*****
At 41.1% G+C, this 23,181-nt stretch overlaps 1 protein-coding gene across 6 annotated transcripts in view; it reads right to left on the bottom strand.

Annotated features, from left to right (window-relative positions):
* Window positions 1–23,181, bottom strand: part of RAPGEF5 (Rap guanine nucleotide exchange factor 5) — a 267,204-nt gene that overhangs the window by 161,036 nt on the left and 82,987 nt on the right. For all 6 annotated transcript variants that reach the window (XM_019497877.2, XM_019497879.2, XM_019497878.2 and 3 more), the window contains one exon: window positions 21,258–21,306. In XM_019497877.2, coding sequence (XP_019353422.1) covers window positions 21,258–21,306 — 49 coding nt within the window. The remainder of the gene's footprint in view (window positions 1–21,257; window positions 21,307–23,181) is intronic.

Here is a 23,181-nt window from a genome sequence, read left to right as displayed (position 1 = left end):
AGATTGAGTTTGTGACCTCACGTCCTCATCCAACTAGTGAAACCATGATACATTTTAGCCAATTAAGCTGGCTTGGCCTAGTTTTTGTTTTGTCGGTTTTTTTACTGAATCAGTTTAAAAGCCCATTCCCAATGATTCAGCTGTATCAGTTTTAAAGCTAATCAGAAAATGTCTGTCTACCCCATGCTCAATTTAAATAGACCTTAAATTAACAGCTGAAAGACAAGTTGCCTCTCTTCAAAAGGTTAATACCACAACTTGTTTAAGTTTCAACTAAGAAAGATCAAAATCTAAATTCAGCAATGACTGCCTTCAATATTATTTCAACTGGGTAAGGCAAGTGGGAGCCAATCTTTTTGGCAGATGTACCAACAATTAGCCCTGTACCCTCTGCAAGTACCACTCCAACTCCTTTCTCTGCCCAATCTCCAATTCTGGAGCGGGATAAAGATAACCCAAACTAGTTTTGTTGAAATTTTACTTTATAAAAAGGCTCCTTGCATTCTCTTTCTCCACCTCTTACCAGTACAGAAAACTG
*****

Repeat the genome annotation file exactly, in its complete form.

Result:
At 41.1% G+C, this 23,181-nt stretch overlaps 1 protein-coding gene across 6 annotated transcripts in view; it reads right to left on the bottom strand.

Annotated features, from left to right (window-relative positions):
* Window positions 1–23,181, bottom strand: part of RAPGEF5 (Rap guanine nucleotide exchange factor 5) — a 267,204-nt gene that overhangs the window by 161,036 nt on the left and 82,987 nt on the right. For all 6 annotated transcript variants that reach the window (XM_019497877.2, XM_019497879.2, XM_019497878.2 and 3 more), the window contains one exon: window positions 21,258–21,306. In XM_019497877.2, coding sequence (XP_019353422.1) covers window positions 21,258–21,306 — 49 coding nt within the window. The remainder of the gene's footprint in view (window positions 1–21,257; window positions 21,307–23,181) is intronic.

Here is a 23,181-nt window from a genome sequence, read left to right as displayed (position 1 = left end):
AGATTGAGTTTGTGACCTCACGTCCTCATCCAACTAGTGAAACCATGATACATTTTAGCCAATTAAGCTGGCTTGGCCTAGTTTTTGTTTTGTCGGTTTTTTTACTGAATCAGTTTAAAAGCCCATTCCCAATGATTCAGCTGTATCAGTTTTAAAGCTAATCAGAAAATGTCTGTCTACCCCATGCTCAATTTAAATAGACCTTAAATTAACAGCTGAAAGACAAGTTGCCTCTCTTCAAAAGGTTAATACCACAACTTGTTTAAGTTTCAACTAAGAAAGATCAAAATCTAAATTCAGCAATGACTGCCTTCAATATTATTTCAACTGGGTAAGGCAAGTGGGAGCCAATCTTTTTGGCAGATGTACCAACAATTAGCCCTGTACCCTCTGCAAGTACCACTCCAACTCCTTTCTCTGCCCAATCTCCAATTCTGGAGCGGGATAAAGATAACCCAAACTAGTTTTGTTGAAATTTTACTTTATAAAAAGGCTCCTTGCATTCTCTTTCTCCACCTCTTACCAGTACAGAAAACTG